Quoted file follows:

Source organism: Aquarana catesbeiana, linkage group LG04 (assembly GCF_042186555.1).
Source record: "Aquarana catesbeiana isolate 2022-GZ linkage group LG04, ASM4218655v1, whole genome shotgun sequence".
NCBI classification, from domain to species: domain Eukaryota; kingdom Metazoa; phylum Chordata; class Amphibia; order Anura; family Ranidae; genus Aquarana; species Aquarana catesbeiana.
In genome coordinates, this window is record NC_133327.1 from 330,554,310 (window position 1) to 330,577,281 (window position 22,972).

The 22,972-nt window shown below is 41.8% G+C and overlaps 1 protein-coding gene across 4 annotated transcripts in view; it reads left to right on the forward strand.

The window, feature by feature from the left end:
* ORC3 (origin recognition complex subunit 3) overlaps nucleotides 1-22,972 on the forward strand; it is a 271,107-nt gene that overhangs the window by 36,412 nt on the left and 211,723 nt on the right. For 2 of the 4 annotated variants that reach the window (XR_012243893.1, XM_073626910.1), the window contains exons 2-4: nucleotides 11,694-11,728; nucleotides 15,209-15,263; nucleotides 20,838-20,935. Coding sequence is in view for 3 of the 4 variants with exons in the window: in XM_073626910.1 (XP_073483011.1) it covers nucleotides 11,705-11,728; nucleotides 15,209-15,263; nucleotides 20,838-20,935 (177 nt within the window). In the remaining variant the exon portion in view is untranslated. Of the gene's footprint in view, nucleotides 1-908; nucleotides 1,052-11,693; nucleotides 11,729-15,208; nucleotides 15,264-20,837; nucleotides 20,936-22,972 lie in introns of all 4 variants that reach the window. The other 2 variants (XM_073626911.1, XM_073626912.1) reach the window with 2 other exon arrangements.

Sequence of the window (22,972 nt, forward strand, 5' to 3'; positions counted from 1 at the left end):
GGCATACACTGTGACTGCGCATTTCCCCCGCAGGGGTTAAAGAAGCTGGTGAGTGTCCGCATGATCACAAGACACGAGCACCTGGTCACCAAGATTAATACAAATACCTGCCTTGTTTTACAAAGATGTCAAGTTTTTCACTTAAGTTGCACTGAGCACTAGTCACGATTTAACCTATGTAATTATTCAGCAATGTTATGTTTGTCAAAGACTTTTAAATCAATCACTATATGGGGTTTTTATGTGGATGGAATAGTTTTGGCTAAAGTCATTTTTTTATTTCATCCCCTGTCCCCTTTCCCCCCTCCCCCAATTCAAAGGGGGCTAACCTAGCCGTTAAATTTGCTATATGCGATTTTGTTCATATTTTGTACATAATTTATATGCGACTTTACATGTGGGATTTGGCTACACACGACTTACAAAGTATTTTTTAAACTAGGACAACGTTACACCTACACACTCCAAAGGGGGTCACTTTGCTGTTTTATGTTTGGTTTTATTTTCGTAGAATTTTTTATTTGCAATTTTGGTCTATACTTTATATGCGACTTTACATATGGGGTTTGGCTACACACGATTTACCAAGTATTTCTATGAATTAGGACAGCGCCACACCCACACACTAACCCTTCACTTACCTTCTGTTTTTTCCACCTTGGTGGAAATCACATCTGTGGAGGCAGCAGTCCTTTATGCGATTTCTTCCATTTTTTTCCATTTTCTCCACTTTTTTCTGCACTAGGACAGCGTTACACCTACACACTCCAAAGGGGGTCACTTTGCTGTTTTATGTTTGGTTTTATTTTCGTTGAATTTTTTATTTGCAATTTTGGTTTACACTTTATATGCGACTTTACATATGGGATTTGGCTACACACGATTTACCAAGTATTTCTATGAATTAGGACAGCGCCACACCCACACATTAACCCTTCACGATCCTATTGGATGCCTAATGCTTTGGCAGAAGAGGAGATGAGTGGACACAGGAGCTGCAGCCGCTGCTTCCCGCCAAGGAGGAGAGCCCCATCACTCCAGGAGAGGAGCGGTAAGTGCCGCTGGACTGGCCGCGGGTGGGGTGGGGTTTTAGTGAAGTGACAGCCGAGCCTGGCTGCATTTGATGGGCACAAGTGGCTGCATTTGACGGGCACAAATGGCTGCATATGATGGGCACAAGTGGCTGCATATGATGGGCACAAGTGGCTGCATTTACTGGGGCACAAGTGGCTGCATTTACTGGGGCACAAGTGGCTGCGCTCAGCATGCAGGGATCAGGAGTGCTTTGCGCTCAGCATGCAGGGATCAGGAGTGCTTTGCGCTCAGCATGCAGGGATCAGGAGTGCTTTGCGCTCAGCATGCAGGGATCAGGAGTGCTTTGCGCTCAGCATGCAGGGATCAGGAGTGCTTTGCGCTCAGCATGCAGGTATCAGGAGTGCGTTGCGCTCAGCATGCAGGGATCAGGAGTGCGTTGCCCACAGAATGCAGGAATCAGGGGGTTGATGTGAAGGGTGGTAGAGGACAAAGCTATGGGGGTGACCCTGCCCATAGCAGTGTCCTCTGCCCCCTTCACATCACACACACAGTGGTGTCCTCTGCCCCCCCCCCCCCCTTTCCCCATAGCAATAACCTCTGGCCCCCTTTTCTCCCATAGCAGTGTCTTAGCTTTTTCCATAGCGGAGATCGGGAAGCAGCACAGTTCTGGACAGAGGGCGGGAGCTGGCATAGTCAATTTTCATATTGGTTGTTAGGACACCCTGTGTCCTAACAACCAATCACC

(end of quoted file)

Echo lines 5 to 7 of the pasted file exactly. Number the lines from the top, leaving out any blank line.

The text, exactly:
The 22,972-nt window shown below is 41.8% G+C and overlaps 1 protein-coding gene across 4 annotated transcripts in view; it reads left to right on the forward strand.

The window, feature by feature from the left end:
* ORC3 (origin recognition complex subunit 3) overlaps nucleotides 1-22,972 on the forward strand; it is a 271,107-nt gene that overhangs the window by 36,412 nt on the left and 211,723 nt on the right. For 2 of the 4 annotated variants that reach the window (XR_012243893.1, XM_073626910.1), the window contains exons 2-4: nucleotides 11,694-11,728; nucleotides 15,209-15,263; nucleotides 20,838-20,935. Coding sequence is in view for 3 of the 4 variants with exons in the window: in XM_073626910.1 (XP_073483011.1) it covers nucleotides 11,705-11,728; nucleotides 15,209-15,263; nucleotides 20,838-20,935 (177 nt within the window). In the remaining variant the exon portion in view is untranslated. Of the gene's footprint in view, nucleotides 1-908; nucleotides 1,052-11,693; nucleotides 11,729-15,208; nucleotides 15,264-20,837; nucleotides 20,936-22,972 lie in introns of all 4 variants that reach the window. The other 2 variants (XM_073626911.1, XM_073626912.1) reach the window with 2 other exon arrangements.